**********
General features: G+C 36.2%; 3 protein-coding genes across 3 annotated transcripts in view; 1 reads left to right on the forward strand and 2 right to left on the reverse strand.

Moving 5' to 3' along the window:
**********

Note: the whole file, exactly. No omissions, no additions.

General features: G+C 36.2%; 3 protein-coding genes across 3 annotated transcripts in view; 1 reads left to right on the forward strand and 2 right to left on the reverse strand.

Moving 5' to 3' along the window: